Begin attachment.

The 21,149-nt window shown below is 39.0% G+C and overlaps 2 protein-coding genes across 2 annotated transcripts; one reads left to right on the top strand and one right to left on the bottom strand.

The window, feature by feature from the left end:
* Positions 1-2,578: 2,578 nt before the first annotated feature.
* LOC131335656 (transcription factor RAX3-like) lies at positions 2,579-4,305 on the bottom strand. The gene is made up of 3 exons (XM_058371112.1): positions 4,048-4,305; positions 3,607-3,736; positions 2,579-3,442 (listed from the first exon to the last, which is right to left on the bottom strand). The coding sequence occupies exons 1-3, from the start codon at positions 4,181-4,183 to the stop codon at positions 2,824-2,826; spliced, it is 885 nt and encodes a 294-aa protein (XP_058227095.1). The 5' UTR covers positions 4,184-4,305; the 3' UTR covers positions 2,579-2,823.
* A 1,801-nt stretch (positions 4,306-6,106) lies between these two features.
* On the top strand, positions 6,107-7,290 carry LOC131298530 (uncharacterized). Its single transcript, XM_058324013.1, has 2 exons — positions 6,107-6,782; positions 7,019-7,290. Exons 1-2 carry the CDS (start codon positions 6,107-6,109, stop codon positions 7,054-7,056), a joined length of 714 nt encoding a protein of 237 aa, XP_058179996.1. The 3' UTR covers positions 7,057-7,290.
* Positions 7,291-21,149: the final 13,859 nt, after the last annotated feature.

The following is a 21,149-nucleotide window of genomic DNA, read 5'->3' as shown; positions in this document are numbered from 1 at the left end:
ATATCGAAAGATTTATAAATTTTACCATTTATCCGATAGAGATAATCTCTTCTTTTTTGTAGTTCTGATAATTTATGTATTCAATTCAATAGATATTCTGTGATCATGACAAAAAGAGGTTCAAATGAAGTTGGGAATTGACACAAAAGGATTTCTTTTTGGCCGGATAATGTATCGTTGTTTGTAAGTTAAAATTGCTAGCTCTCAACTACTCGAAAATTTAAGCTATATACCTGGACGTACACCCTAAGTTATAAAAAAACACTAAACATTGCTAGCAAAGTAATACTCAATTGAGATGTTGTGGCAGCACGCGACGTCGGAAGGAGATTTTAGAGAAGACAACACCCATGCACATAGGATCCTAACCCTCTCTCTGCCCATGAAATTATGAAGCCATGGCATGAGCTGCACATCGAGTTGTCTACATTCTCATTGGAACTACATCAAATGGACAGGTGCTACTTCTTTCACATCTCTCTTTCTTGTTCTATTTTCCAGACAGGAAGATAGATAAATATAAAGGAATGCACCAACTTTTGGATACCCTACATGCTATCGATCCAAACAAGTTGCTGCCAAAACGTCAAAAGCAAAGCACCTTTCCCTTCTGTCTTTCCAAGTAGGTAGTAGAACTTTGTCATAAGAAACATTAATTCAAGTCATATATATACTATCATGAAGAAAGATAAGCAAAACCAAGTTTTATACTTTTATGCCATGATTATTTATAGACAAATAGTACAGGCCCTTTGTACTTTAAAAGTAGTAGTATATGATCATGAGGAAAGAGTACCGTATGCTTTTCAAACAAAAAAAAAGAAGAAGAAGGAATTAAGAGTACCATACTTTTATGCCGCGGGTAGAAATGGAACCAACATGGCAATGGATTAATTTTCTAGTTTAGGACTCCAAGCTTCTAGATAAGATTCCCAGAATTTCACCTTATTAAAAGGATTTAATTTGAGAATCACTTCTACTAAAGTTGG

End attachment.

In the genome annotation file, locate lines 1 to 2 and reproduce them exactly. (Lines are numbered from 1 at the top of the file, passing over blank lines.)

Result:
The 21,149-nt window shown below is 39.0% G+C and overlaps 2 protein-coding genes across 2 annotated transcripts; one reads left to right on the top strand and one right to left on the bottom strand.

The window, feature by feature from the left end: